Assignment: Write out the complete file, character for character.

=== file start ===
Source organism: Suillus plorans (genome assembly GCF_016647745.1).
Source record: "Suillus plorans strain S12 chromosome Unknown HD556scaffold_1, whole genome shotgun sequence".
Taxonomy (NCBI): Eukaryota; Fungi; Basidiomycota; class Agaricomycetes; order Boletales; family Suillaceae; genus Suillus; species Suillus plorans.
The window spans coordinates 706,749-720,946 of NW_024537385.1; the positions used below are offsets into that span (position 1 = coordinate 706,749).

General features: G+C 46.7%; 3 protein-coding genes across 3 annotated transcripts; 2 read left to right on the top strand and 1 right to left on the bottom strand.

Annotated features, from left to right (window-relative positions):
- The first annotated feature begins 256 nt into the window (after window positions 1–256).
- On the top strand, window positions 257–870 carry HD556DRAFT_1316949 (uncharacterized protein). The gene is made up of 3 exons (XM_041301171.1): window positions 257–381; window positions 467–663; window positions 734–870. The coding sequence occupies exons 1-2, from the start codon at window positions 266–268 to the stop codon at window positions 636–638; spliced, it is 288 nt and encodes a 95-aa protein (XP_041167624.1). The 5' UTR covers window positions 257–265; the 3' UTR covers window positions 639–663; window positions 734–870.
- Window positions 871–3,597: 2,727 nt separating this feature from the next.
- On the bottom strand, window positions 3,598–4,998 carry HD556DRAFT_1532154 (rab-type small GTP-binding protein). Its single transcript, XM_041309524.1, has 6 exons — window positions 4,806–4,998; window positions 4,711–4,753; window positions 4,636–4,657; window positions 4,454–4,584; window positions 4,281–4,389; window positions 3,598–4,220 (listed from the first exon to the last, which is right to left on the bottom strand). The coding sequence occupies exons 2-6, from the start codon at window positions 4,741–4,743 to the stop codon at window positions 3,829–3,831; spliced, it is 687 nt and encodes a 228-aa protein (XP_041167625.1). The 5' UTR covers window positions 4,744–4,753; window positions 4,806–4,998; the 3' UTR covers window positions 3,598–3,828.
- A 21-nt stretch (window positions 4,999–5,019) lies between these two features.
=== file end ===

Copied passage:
Source organism: Suillus plorans (genome assembly GCF_016647745.1).
Source record: "Suillus plorans strain S12 chromosome Unknown HD556scaffold_1, whole genome shotgun sequence".
Taxonomy (NCBI): Eukaryota; Fungi; Basidiomycota; class Agaricomycetes; order Boletales; family Suillaceae; genus Suillus; species Suillus plorans.
The window spans coordinates 706,749-720,946 of NW_024537385.1; the positions used below are offsets into that span (position 1 = coordinate 706,749).

General features: G+C 46.7%; 3 protein-coding genes across 3 annotated transcripts; 2 read left to right on the top strand and 1 right to left on the bottom strand.

Annotated features, from left to right (window-relative positions):
- The first annotated feature begins 256 nt into the window (after window positions 1–256).
- On the top strand, window positions 257–870 carry HD556DRAFT_1316949 (uncharacterized protein). The gene is made up of 3 exons (XM_041301171.1): window positions 257–381; window positions 467–663; window positions 734–870. The coding sequence occupies exons 1-2, from the start codon at window positions 266–268 to the stop codon at window positions 636–638; spliced, it is 288 nt and encodes a 95-aa protein (XP_041167624.1). The 5' UTR covers window positions 257–265; the 3' UTR covers window positions 639–663; window positions 734–870.
- Window positions 871–3,597: 2,727 nt separating this feature from the next.
- On the bottom strand, window positions 3,598–4,998 carry HD556DRAFT_1532154 (rab-type small GTP-binding protein). Its single transcript, XM_041309524.1, has 6 exons — window positions 4,806–4,998; window positions 4,711–4,753; window positions 4,636–4,657; window positions 4,454–4,584; window positions 4,281–4,389; window positions 3,598–4,220 (listed from the first exon to the last, which is right to left on the bottom strand). The coding sequence occupies exons 2-6, from the start codon at window positions 4,741–4,743 to the stop codon at window positions 3,829–3,831; spliced, it is 687 nt and encodes a 228-aa protein (XP_041167625.1). The 5' UTR covers window positions 4,744–4,753; window positions 4,806–4,998; the 3' UTR covers window positions 3,598–3,828.
- A 21-nt stretch (window positions 4,999–5,019) lies between these two features.